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Psarras, Vea earn new titles at KSL
This is an archived article that was published on sltrib.com in 2011, and information in the article may be outdated. It is provided only for personal research purposes and may not be reprinted.

Con Psarras, a veteran television journalist and news director for Mormon Church-owned KSL television and radio, will become the station's head of editorial and special projects, part of a management shift officials say reflects a changing landscape in broadcast news.

Psarras, who was head of KSL news for eight years, was named vice president of editorials and special projects, while Tanya Vea, the former news director at KSL rival KUTV Channel 2, was named KSL's executive vice president of news and cross-platform development.

Vea will be in charge of the news departments for both KSL TV and radio, as well as continue to develop new ideas for all of KSL's media platforms.

"Our goal is to do more depth and more long-form journalism and tackle issues in a big way," said Psarras of his new position. He was KSL's investigative reporter for 10 years before becoming news director.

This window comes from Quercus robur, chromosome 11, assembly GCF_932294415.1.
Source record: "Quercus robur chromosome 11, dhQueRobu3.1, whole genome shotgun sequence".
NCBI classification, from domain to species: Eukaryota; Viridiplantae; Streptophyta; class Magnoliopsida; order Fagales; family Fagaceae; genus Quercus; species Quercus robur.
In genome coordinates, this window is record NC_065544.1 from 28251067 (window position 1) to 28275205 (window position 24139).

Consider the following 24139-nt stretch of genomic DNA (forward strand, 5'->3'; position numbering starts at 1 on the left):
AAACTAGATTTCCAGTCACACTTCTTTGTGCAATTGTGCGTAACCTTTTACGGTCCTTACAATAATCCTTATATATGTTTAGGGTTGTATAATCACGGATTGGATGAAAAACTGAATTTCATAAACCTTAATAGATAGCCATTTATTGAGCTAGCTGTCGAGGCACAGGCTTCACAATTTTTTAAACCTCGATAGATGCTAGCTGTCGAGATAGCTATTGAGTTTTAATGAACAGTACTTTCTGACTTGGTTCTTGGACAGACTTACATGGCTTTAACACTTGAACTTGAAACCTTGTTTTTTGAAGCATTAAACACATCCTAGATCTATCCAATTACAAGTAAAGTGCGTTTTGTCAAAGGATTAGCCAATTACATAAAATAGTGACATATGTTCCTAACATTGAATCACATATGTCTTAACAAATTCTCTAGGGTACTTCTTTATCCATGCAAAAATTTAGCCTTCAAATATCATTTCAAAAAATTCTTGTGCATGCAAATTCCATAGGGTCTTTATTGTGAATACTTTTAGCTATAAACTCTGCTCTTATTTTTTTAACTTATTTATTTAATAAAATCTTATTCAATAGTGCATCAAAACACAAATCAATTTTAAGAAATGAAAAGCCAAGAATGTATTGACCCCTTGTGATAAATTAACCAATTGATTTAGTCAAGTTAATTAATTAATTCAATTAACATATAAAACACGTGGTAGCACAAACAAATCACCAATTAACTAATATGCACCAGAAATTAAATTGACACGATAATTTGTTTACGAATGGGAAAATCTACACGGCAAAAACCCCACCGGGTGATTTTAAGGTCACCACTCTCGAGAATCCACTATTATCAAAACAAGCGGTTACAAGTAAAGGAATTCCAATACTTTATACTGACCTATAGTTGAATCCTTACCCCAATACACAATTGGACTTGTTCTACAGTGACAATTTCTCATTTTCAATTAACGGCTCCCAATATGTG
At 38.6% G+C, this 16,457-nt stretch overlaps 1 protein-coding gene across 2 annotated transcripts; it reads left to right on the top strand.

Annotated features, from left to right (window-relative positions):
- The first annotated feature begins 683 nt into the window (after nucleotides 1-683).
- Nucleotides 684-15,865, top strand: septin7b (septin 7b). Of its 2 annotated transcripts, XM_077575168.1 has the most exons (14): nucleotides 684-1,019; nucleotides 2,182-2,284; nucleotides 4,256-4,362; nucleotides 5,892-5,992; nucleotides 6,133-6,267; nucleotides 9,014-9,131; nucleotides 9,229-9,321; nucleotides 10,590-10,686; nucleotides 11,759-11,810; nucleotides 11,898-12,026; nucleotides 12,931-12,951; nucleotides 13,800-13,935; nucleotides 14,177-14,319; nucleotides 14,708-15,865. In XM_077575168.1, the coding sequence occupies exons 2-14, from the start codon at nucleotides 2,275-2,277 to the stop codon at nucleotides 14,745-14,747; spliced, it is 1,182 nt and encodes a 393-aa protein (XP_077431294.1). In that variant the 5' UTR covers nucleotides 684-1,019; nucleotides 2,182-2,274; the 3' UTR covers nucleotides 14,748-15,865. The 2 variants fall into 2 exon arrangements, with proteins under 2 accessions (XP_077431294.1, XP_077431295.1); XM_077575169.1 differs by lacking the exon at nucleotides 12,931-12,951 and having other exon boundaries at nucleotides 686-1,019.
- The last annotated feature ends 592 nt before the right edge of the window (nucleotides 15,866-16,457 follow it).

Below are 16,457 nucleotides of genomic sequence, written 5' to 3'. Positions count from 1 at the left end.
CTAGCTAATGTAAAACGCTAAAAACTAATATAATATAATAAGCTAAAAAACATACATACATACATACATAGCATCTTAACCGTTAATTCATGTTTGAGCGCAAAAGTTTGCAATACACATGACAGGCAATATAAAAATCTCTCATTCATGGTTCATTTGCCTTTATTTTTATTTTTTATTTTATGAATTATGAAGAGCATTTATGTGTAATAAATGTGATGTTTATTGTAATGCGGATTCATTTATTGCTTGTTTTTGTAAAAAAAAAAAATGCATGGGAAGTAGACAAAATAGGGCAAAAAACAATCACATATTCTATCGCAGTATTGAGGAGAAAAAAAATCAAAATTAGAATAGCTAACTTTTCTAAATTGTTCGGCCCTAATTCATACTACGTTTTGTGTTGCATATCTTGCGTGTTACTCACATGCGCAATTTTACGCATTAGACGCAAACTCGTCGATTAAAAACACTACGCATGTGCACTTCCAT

For four years, Vea was formerly KUTV's news director before she quit to work at a Salt Lake City advertising agency. She was hired by KSL late last year to be head of program development for the broadcast house.

Both Vea and Psarras say the management restructuring is part of a plan by Deseret Management Corp., which runs KSL and the Deseret News, to streamline operations while enhancing their news gathering.

Last fall, Deseret News laid off 43 percent of its staff, including reporters, photographers and copy editors, and moved the remaining employees into the KSL newsroom at the Triad Center in downtown Salt Lake City.

This convergence of newsrooms, both owned by The Church of Jesus Christ of Latter-day Saints, is an attempt to operate more efficiently in the face of declining newspaper readership and local television news viewers across the country.

Additionally, KSL, which had ruled the ratings roost for decades in the local TV market, was tied for the lead with KUTV in November's nighttime news ratings.

"The goal is how to take these businesses that are in trouble all over the country and redefine them and build something that is forward-looking instead of backword-looking," Vea said of the restructuring of KSL and the Deseret News.

Both managers will report to Mark Willes, president and chief executive of Deseret Management Corp.

vince@sltrib.com

TV news • Deseret Management Corp. continues restructuring with leadership changes at LDS Church-owned news station.
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